Results: To prove the factorial structure of the OrgFit, a factor analysis using principal axis analysis with oblimin rotation was performed on basis of the subtests. The analysis revealed four factors with eigenvalues greater than 1. The four factors identified 58.7% of the total variance (KMO=0.91, χ2 (276)=5772.5, p<0.001). The categories physical tasks, qualification and competencies, internal interfaces, and breaks where assigned to another dimension instead of their recommended dimensions (Table 1).
|Subtests||Factor 1||Factor 2||Factor 3||Factor 4|
|Emotional tasks–customer oriented||0.74||-||-||-|
|Qualification and competencies||-||0.70||-||-|
|Cooperation with colleagues||-||0.55||-||-|
|Cooperation with leaders||-||0.74||-||-|
|Feedback and recognition||-||0.85||-||-|
|Latitude and participation||-||0.84||-||-|
|Objectives and responsibilities||-||0.52||-||0.29|
|Disturbances and interruptions||-||-||-||0.67|
|Quantity of work||-||0.38||-||0.46|
|Variance explained in %||7.30||33.45||11.93||6.02|
|Note: Principal axis analysis; factor loadings <0.29 are suppressed in this table. Rotation method: Oblimin|
Table 1: Factor loadings for the subtests of the OrgFit (study I).
The first factor consisted of three subtests of the dimension work activities and tasks. The second factor consisted of six of the seven subtests of the dimension organizational climate and the subtest qualification and competencies. The third factor consisted of all six subtests of the dimension work environment, the subtest physical tasks and the subtest breaks. The fourth factor consisted of five subtests of the dimension work flow and work organization as well as of the subtest internal interfaces. The subtest objectives and responsibilities had its highest factor loading on the second factor and the next factor loading on the fourth factor.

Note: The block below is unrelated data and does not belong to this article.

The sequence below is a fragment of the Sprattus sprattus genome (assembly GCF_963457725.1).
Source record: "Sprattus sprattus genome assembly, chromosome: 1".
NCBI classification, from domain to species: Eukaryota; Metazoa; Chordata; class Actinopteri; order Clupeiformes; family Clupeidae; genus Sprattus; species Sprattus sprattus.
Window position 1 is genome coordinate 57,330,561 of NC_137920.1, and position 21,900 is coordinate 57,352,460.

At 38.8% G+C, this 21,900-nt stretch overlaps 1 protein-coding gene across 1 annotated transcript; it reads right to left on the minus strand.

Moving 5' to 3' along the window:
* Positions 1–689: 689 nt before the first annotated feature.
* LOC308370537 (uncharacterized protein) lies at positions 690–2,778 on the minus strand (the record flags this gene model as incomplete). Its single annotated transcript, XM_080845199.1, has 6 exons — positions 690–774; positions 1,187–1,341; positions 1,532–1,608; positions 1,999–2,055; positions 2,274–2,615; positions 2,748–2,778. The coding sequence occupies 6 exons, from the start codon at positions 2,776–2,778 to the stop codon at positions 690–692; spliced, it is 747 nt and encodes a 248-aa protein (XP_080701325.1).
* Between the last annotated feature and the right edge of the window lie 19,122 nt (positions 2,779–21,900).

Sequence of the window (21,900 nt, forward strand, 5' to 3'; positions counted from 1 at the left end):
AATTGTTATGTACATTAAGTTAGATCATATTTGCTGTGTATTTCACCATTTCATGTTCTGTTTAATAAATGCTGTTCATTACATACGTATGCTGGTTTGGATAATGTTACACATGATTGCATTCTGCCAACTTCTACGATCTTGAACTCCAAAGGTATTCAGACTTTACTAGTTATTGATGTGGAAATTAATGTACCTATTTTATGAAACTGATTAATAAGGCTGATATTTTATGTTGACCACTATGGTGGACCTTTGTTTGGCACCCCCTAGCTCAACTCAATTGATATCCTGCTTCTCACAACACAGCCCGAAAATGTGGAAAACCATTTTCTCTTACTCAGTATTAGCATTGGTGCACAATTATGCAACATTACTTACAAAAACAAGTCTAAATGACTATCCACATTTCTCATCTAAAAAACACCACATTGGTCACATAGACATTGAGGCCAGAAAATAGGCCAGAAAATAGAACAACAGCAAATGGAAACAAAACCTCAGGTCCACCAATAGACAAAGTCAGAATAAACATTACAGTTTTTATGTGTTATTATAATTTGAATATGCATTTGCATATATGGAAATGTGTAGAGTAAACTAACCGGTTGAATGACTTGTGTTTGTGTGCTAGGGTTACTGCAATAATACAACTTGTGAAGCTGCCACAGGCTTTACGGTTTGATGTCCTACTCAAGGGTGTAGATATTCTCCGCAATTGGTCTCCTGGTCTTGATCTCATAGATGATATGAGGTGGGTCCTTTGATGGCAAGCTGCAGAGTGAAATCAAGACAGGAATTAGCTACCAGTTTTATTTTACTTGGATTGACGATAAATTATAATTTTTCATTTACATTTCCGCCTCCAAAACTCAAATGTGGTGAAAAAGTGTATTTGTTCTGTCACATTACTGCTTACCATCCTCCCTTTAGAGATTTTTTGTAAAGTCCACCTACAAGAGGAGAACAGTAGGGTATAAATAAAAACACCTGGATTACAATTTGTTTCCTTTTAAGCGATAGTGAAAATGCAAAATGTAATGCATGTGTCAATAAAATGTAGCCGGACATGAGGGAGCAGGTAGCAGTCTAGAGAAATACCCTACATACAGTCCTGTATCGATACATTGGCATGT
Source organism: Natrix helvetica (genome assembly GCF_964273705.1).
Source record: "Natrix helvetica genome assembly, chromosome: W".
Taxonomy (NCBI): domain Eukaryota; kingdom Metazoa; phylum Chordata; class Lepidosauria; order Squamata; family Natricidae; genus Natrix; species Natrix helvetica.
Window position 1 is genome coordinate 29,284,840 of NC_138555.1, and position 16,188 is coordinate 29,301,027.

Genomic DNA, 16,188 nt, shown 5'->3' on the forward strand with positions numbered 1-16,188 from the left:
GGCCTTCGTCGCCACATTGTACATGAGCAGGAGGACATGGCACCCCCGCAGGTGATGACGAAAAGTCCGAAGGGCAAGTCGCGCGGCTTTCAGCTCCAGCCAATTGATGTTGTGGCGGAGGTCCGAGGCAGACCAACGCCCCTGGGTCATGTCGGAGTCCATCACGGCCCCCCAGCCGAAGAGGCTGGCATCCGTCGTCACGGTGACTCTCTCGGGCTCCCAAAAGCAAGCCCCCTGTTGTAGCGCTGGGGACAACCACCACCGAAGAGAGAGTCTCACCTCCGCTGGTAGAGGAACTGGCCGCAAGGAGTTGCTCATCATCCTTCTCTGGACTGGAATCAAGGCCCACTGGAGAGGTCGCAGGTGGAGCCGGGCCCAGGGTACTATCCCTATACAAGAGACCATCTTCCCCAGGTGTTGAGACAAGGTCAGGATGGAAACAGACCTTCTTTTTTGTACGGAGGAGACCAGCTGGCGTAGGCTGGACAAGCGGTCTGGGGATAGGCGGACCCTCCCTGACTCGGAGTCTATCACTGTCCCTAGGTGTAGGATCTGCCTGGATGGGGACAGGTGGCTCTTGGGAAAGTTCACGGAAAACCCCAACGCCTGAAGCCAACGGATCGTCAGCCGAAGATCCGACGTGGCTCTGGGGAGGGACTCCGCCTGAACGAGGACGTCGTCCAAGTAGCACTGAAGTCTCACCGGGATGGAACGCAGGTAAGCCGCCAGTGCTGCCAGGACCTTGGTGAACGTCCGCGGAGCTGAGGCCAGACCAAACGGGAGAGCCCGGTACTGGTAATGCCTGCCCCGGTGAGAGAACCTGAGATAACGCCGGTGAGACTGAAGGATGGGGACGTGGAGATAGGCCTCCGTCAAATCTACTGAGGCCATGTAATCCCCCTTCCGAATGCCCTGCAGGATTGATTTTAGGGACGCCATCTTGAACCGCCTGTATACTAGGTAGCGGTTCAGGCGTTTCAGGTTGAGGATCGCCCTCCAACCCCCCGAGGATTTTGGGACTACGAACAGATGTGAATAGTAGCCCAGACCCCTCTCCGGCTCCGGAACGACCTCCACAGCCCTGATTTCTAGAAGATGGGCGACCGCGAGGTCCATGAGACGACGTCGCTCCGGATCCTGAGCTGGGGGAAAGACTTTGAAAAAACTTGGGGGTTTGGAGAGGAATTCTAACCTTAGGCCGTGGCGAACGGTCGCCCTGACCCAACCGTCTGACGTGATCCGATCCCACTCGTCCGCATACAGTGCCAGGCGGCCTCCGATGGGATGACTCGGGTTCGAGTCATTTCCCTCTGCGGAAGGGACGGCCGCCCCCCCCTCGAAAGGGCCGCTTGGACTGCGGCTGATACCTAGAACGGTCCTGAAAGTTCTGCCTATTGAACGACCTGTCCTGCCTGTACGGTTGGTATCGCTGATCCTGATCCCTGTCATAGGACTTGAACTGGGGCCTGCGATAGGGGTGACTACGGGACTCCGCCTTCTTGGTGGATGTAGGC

According to the results of the factor analysis, the subtests physical tasks, internal interfaces and breaks were assigned to their respective factors instead of their theoretical assumed dimensions. These new dimensions were recalculated and internal consistencies assessed by Cronbach’s Alpha of the newly constructed dimensions are depicted in Table 2. The four dimensions showed high Cronbach’s Alpha ranging from 0.79 to 0.93. The internal consistency of the whole questionnaire was 94.